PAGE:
Showing posts from 2019

Thanks for Reading! | The Top 10 posts of 2019

As we come to the last days of the old year I’ve been having a look at what people enjoyed reading. Here’s my Top 10 most-read posts of 2019: 10: The Petrie Museum | Overview 9: Co Tyrone: Archaeological Objects at The British Museum 8: Co Kildare: Archaeological Objects at The British Museum 7: I have always imagined Paradise as a kind of library: some books of enduring importance (to me) 6: The Tauntaun of Fermanagh. 17th Century Cryptids in West Ulster 5: Co Louth: Archaeological Objects at The British Museum 4: Co Antrim: Archaeological Objects at The British Museum Part III 3: Don’t steal, don’t lift: Thoughts on the consequences of plagiarism 2: I got a letter on a lonesome day: The anatomy of a dispute with the Keeper of Irish Antiquities 1: Archaeological Archives for Sale! Buy it or bin it! To this list, I’d add three further posts for your consideration that I think are worth a read but didn’t make the top 10. John de

From the fireplace where my letters to you are burning: Waiting for an apology from the Keeper of Irish Antiquities

How many days has it been since the Keeper of Irish Antiquities claimed that I was trying to defraud the Irish State when I was merely looking to be paid for work they directed me to undertake? My count up Countup Backstory: In a letter dated February 17 2019  Maeve Sikora , Keeper of Irish Antiquities said that  “It is completely unacceptable for you to attempt to extract public monies for discharging duties to which you signed up under the terms of the excavation licence.” She appears to believe that I am held in perpetual indentured servitude to her on the basis of a licence application I signed almost two decades ago and that I must carry out her orders on my own time and at my own expense, without expectation of payment for my services. I have repeatedly asked for a retraction of her egregious and wounding words and to offer a full, unconditional apology. To date, this has not been forthcoming. On November 27 2019 I published my account of my dispute, along wi

As the curtain is drawn – Monsters & ghosts at a kabuki theatre

In the summer of 2019, I had one of the best weekends of my adult life. In fulfilment of a promise to my eldest, he and I spent a couple of days and nights exploring London. I wanted to take him to see parts of the city that had particular resonance for me as well as visiting places that were new to us both. Part of our plan was to visit the Manga exhibition at the British Museum. Before we went, I wasn’t a particular fan of the art style. To be fair, I’m still not, though I do have a much-increased appreciation and opinion of it. I can also vouch for the fact that the BM can put on a spectacular exhibition – claimed to be the largest and most comprehensive exhibition of the Manga art style ever mounted outside of Japan. Rather than provide a late review for the show, I wanted to pick out a couple of pieces that caught my eye and attention. The first piece I want to look at is the magnificent Shintomi theatre curtain from 1880. This 17m long masterpiece was created for the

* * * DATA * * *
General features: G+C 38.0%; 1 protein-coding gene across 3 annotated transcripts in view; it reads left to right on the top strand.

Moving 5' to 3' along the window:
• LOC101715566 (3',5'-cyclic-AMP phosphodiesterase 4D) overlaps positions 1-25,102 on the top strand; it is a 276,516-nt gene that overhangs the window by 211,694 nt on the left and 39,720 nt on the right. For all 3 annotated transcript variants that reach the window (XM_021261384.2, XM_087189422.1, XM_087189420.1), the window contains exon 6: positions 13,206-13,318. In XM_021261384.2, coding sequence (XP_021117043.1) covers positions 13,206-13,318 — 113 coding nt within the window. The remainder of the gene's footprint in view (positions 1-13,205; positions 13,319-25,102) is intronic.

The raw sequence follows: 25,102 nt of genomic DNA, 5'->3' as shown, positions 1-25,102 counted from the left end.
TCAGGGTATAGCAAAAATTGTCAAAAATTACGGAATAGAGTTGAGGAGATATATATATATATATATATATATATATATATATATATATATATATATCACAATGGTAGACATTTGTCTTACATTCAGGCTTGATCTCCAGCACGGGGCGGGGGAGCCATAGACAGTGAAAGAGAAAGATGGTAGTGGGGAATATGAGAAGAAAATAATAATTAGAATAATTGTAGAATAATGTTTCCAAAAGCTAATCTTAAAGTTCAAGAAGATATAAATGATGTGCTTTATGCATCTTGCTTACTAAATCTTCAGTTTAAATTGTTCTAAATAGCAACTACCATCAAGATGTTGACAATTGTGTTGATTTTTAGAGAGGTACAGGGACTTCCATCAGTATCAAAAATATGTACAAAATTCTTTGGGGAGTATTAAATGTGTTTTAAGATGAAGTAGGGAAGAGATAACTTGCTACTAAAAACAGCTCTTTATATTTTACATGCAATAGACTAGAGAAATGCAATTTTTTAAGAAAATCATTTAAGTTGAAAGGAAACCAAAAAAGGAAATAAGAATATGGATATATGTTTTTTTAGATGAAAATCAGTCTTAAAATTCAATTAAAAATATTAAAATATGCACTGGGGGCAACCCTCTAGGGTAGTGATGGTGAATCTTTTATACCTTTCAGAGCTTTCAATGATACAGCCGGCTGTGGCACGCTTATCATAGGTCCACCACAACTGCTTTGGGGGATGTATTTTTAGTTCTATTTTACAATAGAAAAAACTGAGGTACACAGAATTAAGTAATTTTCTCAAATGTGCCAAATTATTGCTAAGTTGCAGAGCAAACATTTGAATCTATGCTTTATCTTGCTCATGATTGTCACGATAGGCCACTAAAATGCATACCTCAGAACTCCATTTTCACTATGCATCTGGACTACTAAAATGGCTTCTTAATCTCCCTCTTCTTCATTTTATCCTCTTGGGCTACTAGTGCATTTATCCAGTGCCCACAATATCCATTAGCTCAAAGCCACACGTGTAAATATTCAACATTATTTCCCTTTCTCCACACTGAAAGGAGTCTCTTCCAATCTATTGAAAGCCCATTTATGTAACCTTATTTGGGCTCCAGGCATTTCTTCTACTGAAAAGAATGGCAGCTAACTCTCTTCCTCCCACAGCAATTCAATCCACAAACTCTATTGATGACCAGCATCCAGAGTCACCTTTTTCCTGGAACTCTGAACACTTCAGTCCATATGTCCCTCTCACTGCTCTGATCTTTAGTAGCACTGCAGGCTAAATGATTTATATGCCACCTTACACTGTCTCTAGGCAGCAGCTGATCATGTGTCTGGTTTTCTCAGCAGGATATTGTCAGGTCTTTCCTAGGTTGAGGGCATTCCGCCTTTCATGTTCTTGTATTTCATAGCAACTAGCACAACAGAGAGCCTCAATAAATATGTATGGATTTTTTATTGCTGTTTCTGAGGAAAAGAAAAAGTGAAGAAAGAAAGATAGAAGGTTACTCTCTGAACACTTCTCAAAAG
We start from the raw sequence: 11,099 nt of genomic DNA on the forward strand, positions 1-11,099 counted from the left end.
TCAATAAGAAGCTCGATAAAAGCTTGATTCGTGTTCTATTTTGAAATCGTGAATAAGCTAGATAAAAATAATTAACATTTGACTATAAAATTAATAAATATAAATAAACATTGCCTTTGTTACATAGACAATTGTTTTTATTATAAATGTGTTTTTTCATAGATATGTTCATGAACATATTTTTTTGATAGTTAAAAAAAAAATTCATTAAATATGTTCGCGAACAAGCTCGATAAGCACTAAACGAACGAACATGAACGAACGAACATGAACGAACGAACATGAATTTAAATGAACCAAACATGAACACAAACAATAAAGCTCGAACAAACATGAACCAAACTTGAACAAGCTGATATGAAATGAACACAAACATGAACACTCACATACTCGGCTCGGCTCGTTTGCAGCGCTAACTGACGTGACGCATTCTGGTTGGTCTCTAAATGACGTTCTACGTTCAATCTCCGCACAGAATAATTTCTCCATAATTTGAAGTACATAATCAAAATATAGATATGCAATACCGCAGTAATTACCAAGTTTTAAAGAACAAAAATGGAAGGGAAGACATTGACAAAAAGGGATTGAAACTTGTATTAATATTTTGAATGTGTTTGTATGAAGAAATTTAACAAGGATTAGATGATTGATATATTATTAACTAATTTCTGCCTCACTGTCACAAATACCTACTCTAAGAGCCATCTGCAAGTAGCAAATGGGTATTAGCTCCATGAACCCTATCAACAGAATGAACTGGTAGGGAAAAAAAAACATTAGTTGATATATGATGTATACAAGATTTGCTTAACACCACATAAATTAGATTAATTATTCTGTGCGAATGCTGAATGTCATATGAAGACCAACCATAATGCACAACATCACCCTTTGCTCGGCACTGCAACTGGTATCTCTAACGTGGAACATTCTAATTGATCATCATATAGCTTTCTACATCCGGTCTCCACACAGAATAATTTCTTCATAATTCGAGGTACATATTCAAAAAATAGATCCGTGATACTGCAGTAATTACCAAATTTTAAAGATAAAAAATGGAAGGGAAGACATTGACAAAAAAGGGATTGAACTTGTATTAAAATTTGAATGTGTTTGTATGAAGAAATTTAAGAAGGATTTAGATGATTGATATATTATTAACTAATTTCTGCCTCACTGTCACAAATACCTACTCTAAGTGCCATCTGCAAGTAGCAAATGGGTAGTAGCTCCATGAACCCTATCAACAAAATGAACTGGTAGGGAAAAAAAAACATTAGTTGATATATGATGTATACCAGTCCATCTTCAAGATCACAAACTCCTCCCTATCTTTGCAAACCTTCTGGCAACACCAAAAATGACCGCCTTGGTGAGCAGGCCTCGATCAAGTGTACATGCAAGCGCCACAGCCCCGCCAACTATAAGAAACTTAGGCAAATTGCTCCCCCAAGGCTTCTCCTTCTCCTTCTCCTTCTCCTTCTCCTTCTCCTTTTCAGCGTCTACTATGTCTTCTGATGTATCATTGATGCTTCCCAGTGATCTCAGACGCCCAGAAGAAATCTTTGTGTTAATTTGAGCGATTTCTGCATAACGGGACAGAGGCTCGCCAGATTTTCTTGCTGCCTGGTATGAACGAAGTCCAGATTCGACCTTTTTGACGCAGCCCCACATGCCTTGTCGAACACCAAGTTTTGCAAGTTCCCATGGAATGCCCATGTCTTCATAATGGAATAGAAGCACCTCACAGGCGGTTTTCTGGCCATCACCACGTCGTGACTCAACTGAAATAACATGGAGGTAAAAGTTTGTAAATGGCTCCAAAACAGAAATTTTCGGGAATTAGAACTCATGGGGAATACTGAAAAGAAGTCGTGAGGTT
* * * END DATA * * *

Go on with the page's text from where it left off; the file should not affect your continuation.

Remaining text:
I got a letter on a lonesome day: The anatomy of a dispute with the Keeper of Irish Antiquities

Regular readers of this blog may just have an inkling that I have a tendency towards the controversial and downright provocative. I realise that it’s hard to believe such notions from a blog that has published posts on both swastikas and cock rings (though not at the same time … yet). Still, it may come as a surprise that a little piece I published on February 6 2019 called ‘ Archaeological Archives for Sale! Buy it or bin it! ’ ruffled a few feathers. While I would urge you to go back and read this minor masterpiece, the TL;DR version is that under the guise of putting all the archaeological archives I still hold (but have never been funded to completion) up for sale, I wanted to highlight a real issue in Irish field archaeology. Simply put, this is the well-known fact that many excavation directors are forced to hold onto excavation archives in their own homes and at their own expense for many years, even past the point of any hope for their eventual publication. Some of wha

Give me a wooden cross – crosses in the void?

Some time ago I published a piece on this blog about the occurrences of swastikas in Early Medieval Irish Art ("Always remember to draw the swastika turning to the right": Some thoughts on swastika directionality in Early Medieval Irish Art ). For the most part, these examples are relative uncontroversial – while their exact meaning may be up for debate, they’re individually identifiable as swastikas. That is, until one comes to St Patrick’s Bell shrine. The external portion of the shrine was commissioned somewhere between 1091 and 1105 by King Domnall Ua Lochlainn. In among the writhing serpentine motif, showing the influence of the Scandinavian ‘Urnes style’ there are a number of swastikas, L-shapes, and Tau crosses. They are all formed through the interplay of a pierced silver grille against a sheet of gilded bronze. By my count there are some 37 clockwise-spinning swastikas. And that is where the problem lies … ‘by my count’ … one particular commentator on the piece ar